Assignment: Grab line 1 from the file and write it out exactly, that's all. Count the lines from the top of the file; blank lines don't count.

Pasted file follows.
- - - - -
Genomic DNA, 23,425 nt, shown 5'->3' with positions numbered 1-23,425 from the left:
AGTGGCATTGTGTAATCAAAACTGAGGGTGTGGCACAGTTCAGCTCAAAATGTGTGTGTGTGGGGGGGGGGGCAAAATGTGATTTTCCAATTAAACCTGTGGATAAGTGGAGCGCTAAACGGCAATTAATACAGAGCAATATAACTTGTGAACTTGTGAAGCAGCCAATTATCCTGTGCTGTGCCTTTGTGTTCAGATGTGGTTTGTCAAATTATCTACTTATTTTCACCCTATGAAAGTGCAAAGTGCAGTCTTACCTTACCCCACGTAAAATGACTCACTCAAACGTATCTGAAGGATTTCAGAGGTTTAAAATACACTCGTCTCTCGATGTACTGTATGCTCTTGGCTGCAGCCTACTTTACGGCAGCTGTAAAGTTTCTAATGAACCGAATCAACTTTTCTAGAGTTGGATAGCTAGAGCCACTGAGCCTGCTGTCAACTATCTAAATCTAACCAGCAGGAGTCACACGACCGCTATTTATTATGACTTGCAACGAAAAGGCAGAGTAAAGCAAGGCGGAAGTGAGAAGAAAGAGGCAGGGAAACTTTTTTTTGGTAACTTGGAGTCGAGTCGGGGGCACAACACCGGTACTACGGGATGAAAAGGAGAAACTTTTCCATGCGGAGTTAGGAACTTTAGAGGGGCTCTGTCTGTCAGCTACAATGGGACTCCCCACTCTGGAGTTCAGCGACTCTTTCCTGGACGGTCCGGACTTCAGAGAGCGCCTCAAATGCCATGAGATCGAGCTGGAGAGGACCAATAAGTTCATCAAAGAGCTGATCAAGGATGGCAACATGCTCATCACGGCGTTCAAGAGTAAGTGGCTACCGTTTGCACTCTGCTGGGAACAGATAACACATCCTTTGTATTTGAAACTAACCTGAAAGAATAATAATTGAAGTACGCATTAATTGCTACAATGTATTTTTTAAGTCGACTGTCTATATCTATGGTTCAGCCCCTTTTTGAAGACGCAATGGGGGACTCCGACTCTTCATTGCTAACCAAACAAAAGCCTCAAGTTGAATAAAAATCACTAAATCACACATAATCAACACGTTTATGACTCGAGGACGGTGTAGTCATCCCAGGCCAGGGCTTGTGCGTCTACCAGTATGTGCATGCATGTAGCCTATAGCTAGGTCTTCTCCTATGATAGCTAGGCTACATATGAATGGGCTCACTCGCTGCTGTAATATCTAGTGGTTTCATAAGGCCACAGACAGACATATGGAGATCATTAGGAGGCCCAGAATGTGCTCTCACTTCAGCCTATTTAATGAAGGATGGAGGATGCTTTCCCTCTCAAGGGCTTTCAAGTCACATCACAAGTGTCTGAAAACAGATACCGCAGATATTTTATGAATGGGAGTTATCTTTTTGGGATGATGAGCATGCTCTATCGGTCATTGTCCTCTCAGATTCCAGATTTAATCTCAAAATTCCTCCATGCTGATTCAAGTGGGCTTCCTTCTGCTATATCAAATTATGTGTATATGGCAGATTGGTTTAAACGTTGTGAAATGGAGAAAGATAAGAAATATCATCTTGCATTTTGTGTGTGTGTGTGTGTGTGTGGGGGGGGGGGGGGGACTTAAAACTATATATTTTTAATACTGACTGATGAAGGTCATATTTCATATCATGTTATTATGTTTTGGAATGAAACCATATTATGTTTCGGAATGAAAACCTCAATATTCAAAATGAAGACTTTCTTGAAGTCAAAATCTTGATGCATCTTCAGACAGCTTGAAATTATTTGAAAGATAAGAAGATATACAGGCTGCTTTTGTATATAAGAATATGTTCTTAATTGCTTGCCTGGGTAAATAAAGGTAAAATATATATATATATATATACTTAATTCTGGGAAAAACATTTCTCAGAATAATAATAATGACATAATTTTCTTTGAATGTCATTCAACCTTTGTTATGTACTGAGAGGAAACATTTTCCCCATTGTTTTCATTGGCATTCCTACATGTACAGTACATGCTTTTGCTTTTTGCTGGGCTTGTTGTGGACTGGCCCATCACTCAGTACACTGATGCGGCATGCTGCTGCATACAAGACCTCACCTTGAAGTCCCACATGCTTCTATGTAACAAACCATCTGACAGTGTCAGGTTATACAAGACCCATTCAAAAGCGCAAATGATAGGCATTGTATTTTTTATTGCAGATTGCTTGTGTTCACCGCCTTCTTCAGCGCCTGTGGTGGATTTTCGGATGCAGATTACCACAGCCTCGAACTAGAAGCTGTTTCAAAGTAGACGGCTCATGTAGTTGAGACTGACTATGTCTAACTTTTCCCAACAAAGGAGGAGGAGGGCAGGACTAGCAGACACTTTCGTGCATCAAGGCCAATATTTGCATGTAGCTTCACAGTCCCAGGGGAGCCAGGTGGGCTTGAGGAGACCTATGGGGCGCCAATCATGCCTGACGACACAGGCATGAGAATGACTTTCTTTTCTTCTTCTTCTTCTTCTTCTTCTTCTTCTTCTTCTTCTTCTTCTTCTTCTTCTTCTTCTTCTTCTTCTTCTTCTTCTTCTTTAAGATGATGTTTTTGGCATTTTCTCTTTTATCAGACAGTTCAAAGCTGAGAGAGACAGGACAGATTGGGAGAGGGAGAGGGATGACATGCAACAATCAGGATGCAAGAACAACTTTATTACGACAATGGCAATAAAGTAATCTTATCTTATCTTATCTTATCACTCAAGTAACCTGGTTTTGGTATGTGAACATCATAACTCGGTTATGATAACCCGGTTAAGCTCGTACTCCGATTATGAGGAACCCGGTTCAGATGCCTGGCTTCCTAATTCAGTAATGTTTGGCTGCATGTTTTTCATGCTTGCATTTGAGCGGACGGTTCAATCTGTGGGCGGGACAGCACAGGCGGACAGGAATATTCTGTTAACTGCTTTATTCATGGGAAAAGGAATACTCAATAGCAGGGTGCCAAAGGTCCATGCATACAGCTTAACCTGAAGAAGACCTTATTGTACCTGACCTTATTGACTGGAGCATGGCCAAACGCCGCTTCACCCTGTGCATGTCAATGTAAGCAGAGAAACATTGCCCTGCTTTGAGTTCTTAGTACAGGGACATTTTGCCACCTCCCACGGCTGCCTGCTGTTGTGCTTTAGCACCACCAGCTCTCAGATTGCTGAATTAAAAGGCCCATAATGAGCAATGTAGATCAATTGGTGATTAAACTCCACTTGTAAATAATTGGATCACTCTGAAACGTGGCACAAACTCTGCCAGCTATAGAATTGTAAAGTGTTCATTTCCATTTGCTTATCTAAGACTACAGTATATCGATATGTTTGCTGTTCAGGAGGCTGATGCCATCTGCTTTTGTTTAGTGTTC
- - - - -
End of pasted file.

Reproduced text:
Genomic DNA, 23,425 nt, shown 5'->3' with positions numbered 1-23,425 from the left: